Demolition of the historic Cupples 7 building in downtown St. Louis may begin as early as next week, but some advocates in the city are still pushing for an alternative rehabilitation option for the decaying property.
Preservationists hoping to see the site saved from the wrecking ball tell Daily RFT that the city has been uninterested in development proposals to avoid demolition. Officials with the city, however, say that the site at this point is a serious public safety hazard and that they can only consider plans with legitimate financial backing that would allow for an immediate stabilization.
"We understand the historical significance of Cupples and do not take this decision lightly," Tishaura Jones, treasurer of the city of St. Louis, tells Daily RFT, adding, "We've inherited this."
What would it take to save Cupples 7?
Cupples 7 is a seven-story brick building and the only structure in the historic Cupples Station complex that hasn't been renovated. Eames and Young constructed the complex for Samuel Cupples between 1894 and 1917. The buildings are on the National Register of Historic Places, but Cupples 7 -- on 11th and Spruce streets -- was condemned by the city in 2008. Developer Kevin McGowan of Ballpark Lofts III LLC owns the property and Montgomery Bank is the lender on a project that didn't succeed.
Last month, city officials declared the property to be in such poor condition that it must be fixed up by a developer now -- or torn down. In that announcement, city officials said that if an angel investor showed up with a development plan to immediately address the public safety hazard, they would be more than happy to avoid demolishing it.
But in the weeks since that announcement, according to some preservationists, the city has not taken any offers seriously.
"It just seems like a big hurry to brush this whole thing under the rug," Michael Allen of the Preservation Research Office, a St. Louis firm, tells Daily RFT.
Allen says he has a client who expressed interest in Cupples 7 -- but got nowhere.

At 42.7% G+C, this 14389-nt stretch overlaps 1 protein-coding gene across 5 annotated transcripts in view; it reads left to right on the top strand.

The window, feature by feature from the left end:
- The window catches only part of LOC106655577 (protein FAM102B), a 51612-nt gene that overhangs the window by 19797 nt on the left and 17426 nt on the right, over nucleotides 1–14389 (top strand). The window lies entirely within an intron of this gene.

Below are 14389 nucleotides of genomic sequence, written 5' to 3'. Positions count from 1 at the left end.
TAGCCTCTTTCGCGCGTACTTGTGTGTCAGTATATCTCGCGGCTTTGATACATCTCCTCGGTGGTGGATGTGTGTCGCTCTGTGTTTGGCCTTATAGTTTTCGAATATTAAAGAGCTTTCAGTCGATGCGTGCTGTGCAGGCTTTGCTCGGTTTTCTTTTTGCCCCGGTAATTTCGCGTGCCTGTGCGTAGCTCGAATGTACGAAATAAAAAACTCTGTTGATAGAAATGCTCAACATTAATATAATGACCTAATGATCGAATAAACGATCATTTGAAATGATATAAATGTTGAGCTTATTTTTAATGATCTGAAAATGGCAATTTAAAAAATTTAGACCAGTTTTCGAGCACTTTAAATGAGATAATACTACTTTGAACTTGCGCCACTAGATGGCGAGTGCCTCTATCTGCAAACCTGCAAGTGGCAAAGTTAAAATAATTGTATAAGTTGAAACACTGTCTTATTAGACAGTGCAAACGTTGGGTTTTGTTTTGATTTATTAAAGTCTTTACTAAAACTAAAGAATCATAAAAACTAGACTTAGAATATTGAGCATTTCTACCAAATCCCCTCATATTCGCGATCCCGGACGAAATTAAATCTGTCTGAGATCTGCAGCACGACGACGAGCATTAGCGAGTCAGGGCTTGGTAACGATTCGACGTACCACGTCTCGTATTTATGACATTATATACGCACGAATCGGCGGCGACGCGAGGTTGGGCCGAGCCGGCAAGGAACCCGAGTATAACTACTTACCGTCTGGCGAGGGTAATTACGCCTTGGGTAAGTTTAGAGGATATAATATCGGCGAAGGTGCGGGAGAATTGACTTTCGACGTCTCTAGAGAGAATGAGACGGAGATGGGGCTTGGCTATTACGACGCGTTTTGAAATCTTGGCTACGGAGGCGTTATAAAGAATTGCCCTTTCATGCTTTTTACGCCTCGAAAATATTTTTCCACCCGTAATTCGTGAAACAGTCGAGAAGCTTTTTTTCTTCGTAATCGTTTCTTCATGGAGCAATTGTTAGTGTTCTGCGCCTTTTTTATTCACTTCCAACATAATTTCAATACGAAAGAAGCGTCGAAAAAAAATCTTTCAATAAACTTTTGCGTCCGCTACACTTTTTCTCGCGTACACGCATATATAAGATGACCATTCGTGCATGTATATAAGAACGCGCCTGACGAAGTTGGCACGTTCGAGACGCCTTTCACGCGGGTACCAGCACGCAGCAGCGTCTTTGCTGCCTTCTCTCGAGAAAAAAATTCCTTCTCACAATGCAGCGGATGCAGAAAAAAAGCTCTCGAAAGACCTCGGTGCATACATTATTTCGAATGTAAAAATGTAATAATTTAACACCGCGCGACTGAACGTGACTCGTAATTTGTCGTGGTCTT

"They just got cold shoulders," says Allen. "It's just, 'No. We are not dealing with it.'"
He says of the city's call for developers, "When those angels start coming forward, they smack their wings down."
He and others argue that the city should be using the money earmarked for demolition as an incentive for developers interested in stabilization. Critics say that it would be a bad deal for taxpayers if the building is demolished and the city takes over the property.
The city has said that it could cost as much as $8 million just to simply stabilize the property -- and tens of millions of dollars more to renovate it, but Allen says he's not convinced that is a solid, well-researched estimate.
St. Louis officials, however, says these estimates come from engineers and argue that the need to stop the structure from potentially hurting a passerby is urgent.
For her part, Jones says that she is not actively blocking developers.
"We welcome any developer to contact the bank directly and they can have the building," Jones says. "We have not stood in the way of any developer."
She says the fact is that with "every developer that has contacted the city, financing has been the key problem."
Jones explains that her office is obligated to purchase the property if a demolition permit is issued as per an agreement arranged by her predecessor, former treasurer Larry Williams. (He made this agreement to avoid another developer replacing Cupples 7 with more parking).
If the demolition moves forward, her office must contractually buy the property, she says. But in any other plans that don't involve demolition, it would be "fiscally irresponsible" for the treasurer to buy it when it's not mandated, she adds.
Continue for more response from the treasurer's office and the mayor's office.
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